“One should not evoke violence by acting fearful.” — Theo V. Gogh

Sunday, 23 July 2017 · Posted in ,

On November 2, 2004, aged 47, Theo V. Gogh was barbarically murdered in broad daylight, in Amsterdam, for the short film Submission (2004) he produced with Somali-born writer and activist (ex-Muslim) Ayaan Hirsi Ali. This documentary highlighted the disgraceful and outrageous abuse of Muslim women by Muslim men in Europe. Mohammed Bouyeri, second-generation Dutch-Moroccan Muslim, slit Van Gogh's throat and attempted to decapitate him before stabbing his chest killing him on the spot. Attached to Van Gogh's body, a letter was left behind promising a similar fate to Ayaan Hirsi Ali.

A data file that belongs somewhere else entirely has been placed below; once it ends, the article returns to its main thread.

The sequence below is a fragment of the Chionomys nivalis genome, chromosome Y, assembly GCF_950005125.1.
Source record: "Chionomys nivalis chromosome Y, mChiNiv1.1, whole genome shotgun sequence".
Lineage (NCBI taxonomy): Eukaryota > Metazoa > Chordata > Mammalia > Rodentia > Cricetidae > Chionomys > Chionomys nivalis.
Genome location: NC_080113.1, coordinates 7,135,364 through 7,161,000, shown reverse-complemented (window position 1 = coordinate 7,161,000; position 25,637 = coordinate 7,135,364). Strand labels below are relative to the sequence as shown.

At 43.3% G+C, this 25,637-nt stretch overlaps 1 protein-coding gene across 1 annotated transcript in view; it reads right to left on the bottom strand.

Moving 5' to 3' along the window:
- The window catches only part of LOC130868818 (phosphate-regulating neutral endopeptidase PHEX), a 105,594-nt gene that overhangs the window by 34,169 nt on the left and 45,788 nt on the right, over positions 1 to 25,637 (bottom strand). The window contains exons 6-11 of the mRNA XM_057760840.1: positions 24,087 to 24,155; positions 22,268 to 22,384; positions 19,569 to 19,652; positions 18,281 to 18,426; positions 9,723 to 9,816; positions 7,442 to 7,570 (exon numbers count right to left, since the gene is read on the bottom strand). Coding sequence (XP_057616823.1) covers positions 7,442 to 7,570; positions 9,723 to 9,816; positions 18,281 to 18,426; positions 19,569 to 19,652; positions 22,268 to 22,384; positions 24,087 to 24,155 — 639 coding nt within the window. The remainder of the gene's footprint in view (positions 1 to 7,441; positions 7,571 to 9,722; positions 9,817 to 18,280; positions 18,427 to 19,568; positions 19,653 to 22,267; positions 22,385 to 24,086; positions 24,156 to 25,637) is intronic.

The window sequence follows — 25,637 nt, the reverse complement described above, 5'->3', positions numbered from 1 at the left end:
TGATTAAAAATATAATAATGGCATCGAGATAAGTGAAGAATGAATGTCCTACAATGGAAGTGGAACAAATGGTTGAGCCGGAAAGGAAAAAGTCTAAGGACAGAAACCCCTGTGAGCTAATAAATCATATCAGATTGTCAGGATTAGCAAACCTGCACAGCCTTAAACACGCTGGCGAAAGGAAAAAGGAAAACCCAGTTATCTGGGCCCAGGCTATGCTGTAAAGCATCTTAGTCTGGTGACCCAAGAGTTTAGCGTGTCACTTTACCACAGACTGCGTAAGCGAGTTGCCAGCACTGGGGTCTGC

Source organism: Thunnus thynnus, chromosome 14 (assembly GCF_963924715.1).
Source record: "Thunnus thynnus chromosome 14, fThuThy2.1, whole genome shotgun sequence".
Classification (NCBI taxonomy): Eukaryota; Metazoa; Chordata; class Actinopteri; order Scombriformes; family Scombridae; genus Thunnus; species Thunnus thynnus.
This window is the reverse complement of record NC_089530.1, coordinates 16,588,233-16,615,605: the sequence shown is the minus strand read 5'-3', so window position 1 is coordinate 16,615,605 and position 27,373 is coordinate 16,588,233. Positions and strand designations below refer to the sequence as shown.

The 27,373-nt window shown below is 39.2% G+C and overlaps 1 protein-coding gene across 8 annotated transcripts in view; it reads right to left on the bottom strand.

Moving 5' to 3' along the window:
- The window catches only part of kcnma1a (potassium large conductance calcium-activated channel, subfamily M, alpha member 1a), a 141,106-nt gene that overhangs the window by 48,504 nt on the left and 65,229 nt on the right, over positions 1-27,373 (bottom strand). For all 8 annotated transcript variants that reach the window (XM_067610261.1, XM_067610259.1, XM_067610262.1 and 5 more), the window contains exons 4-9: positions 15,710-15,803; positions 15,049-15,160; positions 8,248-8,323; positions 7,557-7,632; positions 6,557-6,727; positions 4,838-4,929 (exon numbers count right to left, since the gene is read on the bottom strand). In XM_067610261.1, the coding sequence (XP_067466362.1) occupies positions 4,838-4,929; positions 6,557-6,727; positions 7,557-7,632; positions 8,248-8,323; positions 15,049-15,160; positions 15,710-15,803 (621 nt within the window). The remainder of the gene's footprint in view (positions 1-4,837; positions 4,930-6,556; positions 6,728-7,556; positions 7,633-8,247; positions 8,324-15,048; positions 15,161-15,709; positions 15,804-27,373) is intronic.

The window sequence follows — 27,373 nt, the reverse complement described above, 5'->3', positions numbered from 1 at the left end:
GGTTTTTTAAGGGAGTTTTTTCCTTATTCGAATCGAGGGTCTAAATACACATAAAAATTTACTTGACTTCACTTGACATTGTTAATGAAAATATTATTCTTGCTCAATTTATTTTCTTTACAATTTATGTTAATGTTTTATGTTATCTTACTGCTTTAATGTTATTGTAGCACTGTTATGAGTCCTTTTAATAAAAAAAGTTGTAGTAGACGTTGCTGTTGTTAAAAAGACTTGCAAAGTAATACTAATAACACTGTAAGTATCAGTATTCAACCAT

13 years on, we should question whether any lessons were learned from the event. While Islam's inherent oppression and objectification of women remain two of the most evident calls for many Muslim men living in and outside the Islamic world, many Europeans not only fail to recognise it but keep satisfying and appeasing an abominable ideology and religion. Simultaneously, some of those who do recognise it and revolt, rise up against the wrong targets.

“One should not evoke violence by acting fearful.”
— Theo Van Gogh, [b: 23 July, 1957, The Hague; d: 2 November, 2004, Amsterdam]
“With some friends, you don't need enemies.”

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